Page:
Excerpt from The Cellist of Sarajevo by Steven Galloway, plus links to reviews, author biography & more

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The Cellist of Sarajevo

By Steven Galloway

The Cellist of Sarajevo
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  • Hardcover: May 2008,
    256 pages.
    Paperback: Apr 2009,
    256 pages.

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One of the three soldiers moves away from the other two. Arrow tenses, waiting to see if the two salute him. If they do she will fire. For a moment she's unsure, unable to read their gestures. Then the soldier steps out of the narrow corridor her bullet can travel through. He has, in an instant of seeming in-consequence, saved his life. A life is composed almost entirely of actions like this, Arrow knows.

She watches them a while longer, waiting for a detail to emerge that will dictate which one receives the first bullet. She wants to fire twice, to kill both of them, but she isn't confident there will be that opportunity, and if she must choose just one of the soldiers she would like to make the right choice, if there's a right choice to be made. Ultimately she doesn't believe it will make much difference. Perhaps one of them will live, but he'll never understand how slim the margin of his existence is. He will chalk it up to luck, or fate, or merit. He'll never know that an arbitrary fraction of a millimeter in her aim one way or another will make the difference between feeling the sun on his face ten minutes from now and looking down to see an unbelievable hole in his chest feeling all he was or could have become drain out of him, and then, in his final moments, in-haling more pain than he knew the world could hold.

One of the soldiers says something and laughs. The other one joins in, but from the tightness in his mouth it seems to Arrow that his laugh is perhaps only for his companion's benefit. She ponders this. Does she shoot the instigator or the collaborator? She's not sure. For the next few minutes she watches the two men smoke and talk. Their hands trace hard shapes through the air, physical punctuation, sometimes pausing, like knives poised in anticipation of a strike. They're both young, younger than she is, and if she wished herself into ignorance she could almost imagine they were discussing the outcome of a recent football match. Perhaps, she thinks, they are. It's possible, even likely, that they view this as some sort of game. Boys throwing bombs instead of balls.

Then they both turn their heads as though called by some-one Arrow can't see, and she knows the time to fire has come. Nothing has made a decision for her, so Arrow simply chooses one. If there's a reason, if it's because one shot is easier, or one of them reminds her of someone she once knew and liked or didn't like, or one of them seems more dangerous than the other, she can't say. The only certainty is that she exhales and her finger goes from resting on the trigger to squeezing it, and a bullet breaks the sound barrier an instant before pulping fabric, skin, bone, flesh, and organ, beginning a short process that will turn motion into meat.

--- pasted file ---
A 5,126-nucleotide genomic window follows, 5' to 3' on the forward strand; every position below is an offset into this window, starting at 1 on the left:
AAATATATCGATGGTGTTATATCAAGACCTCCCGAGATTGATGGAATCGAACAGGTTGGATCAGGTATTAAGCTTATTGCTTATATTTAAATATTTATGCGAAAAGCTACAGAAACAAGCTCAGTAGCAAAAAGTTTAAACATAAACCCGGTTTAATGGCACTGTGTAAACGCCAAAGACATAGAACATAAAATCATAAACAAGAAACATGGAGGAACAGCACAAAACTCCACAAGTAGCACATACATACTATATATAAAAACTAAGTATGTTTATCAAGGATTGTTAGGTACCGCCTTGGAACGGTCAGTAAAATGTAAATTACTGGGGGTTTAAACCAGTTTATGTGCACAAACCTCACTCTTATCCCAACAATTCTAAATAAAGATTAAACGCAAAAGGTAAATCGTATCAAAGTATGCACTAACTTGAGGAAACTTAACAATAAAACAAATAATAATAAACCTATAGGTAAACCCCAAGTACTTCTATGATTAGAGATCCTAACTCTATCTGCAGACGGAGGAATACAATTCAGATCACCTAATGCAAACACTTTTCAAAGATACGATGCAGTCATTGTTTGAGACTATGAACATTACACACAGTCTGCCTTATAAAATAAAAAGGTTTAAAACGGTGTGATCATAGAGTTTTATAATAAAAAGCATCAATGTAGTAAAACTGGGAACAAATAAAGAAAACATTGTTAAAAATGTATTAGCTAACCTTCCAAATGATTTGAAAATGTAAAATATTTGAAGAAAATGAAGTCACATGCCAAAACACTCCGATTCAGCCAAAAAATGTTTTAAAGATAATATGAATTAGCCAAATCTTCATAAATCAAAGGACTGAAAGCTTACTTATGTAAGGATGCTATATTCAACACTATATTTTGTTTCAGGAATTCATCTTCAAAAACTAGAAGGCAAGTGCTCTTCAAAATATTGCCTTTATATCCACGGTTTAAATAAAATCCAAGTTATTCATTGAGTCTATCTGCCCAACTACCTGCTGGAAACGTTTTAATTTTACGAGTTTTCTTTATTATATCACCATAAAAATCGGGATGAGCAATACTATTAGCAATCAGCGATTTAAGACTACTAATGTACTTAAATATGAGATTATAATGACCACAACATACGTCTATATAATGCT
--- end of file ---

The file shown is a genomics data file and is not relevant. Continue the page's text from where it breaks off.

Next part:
As Arrow readies her second shot, in the time between the tick of one second and another, she knows that something has gone wrong. The men on the hills know where she is. She abandons her shot and rolls to the side, aware of eyes upon her, that a sniper has been hunting her all along, and the instant she shot she was exposed. They have set a trap for her and she has fallen into it. A bullet hits the floor where she lay an instant before. As she scuttles toward the skeleton of a staircase that will lead her nine flights down and out of the building she hears a rifle fire, but doesn't hear the bullet strike. This means either the sniper has missed entirely or she has been hit. She doesn't feel any pain, though she's heard you don't at first. There isn't any need to check if she's hit. If a bullet has found her she'll know soon enough.

Arrow enters the stairwell and a mortar comes through the roof and explodes. She's two flights down when another lands, sending the ninth floor crumbling into the eighth. As she reaches the sixth floor the texture of the situation shifts in her mind, and she veers into a dark, narrow hallway and moves as quickly as she can away from the mortar she knows is about to penetrate the stairwell. She manages to make it far enough to avoid the steel and wood and concrete the explosion sends her, a multitude of bullets as interest paid on the loan of one. But then, as the last piece of shrapnel hits the ground, she turns and runs back toward the staircase. She has no choice. There's no other way out of this building, and if she stays she will collect on her loan. So she returns to the stairwell, not knowing what remains of it. The sixth floor has collapsed into the fifth, and when she jumps to the landing below she wonders if it will bear her. It does, and from there it's a matter of staying tight against the inner wall where the stairs meet the building, where the weight of the upper layers of the collapsed stairway has had less impact.

Reprinted from The Cellist of Sarajevo by Steven Galloway (pages 3-12) by arrangement with Riverhead Books, a member of Penguin Group (USA), Inc., Copyright 2008 by Steven Galloway.

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